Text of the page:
Watchdog tasked to police government climate obligations

Energy and environment minister Miriam Dalli says Climate Action Authority will replace Malta Resources Authority 

Transport accounts for 30% of Malta’s carbon emissions
Transport accounts for 30% of Malta’s carbon emissions

A new Climate Action Authority will be obliged to monitor government actions and obligations to reduce carbon emissions, while acting as a science-based advisory body to ensure climate neutrality targets are met. 

The authority – financed by a budgetary vote of €1.75 million – will be tasked to implement climate change mitigation and adaptation measures, monitor their impact and coordinate proposals with both public and private entities, and regulate decarbonisation targets and a Climate Action Fund. 

Energy and environment minister Miriam Dalli opened a debate in the House of Representatives this week upon tabling the legislation. 

Among its responsibilities will be implementing European climate law and policies, as well as having an independent, national climate action council. The council will group climate experts on science, public policy, finance, the economy, and social fields, who will report annually on climate action progress to the ministry.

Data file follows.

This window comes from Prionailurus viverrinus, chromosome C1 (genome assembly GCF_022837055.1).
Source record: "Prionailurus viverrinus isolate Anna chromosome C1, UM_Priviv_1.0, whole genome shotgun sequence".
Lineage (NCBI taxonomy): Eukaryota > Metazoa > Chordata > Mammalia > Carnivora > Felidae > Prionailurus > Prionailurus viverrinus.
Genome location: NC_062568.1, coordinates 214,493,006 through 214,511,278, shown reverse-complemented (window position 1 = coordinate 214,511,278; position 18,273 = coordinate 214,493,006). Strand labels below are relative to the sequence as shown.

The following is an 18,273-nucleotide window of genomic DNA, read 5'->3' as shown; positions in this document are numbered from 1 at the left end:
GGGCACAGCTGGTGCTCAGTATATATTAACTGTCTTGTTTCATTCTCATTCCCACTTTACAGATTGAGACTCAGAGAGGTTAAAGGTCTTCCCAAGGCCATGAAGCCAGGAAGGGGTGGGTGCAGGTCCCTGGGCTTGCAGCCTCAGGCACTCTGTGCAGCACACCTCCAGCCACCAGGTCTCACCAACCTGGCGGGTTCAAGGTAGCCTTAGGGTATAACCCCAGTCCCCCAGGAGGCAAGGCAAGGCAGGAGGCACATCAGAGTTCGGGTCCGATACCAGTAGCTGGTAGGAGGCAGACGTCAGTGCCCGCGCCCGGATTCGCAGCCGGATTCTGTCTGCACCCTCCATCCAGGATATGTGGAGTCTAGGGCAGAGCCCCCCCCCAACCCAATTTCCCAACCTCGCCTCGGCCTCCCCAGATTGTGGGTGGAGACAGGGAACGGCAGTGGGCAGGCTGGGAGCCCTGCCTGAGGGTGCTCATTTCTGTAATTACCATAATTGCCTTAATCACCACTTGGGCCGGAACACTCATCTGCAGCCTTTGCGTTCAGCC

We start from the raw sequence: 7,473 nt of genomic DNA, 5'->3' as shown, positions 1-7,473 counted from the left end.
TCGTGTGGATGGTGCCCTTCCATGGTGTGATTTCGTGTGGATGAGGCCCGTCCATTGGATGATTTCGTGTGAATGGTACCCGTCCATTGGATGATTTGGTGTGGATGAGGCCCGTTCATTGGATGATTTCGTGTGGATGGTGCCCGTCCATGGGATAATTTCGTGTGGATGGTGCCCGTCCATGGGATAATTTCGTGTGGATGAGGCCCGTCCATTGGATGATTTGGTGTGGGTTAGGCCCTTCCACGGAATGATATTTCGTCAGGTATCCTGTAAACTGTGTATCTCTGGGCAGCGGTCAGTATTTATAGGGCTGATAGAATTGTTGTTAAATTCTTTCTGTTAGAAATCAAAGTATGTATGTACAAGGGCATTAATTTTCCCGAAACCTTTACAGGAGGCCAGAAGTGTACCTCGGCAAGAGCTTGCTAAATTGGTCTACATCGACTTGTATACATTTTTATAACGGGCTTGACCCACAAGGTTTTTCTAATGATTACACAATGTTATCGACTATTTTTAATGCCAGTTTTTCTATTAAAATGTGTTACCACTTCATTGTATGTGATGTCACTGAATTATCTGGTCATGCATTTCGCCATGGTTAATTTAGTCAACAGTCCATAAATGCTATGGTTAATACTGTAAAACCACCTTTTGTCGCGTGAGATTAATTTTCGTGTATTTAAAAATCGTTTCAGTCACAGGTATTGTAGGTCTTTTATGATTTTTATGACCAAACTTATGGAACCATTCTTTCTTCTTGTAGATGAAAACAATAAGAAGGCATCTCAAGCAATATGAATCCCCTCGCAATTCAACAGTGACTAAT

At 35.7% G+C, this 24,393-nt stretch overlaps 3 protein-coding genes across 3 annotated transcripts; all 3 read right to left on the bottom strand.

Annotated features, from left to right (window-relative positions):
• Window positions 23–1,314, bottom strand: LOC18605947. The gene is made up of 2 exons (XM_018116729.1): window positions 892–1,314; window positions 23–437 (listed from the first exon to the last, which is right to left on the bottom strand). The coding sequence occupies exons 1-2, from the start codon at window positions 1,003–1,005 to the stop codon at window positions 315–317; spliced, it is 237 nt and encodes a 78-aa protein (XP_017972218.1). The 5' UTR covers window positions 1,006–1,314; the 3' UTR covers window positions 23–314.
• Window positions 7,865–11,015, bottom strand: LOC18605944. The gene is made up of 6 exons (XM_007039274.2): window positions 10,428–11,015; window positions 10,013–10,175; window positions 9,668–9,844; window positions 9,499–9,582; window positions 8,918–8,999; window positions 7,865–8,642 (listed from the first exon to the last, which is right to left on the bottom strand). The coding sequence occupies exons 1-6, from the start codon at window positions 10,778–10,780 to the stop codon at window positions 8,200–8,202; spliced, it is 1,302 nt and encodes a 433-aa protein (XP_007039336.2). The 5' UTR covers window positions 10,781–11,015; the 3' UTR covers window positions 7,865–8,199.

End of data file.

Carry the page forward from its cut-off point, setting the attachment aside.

The CAA will replace what today is known as the Malta Resources Authority. 

“We will support communities in the necessary environmental transition, without adopting a policy of impositions or punishment. We want this green transition to be one of collective commitment, and support society to alleviate the damage done to this world in the past, and leave the country a better place than when we found it,” Dalli told the House this week. 

Dalli said that in curbing emissions and taking measures by which the community will have to adapt to the consequences of climate change, a change in the way people live will be necessary.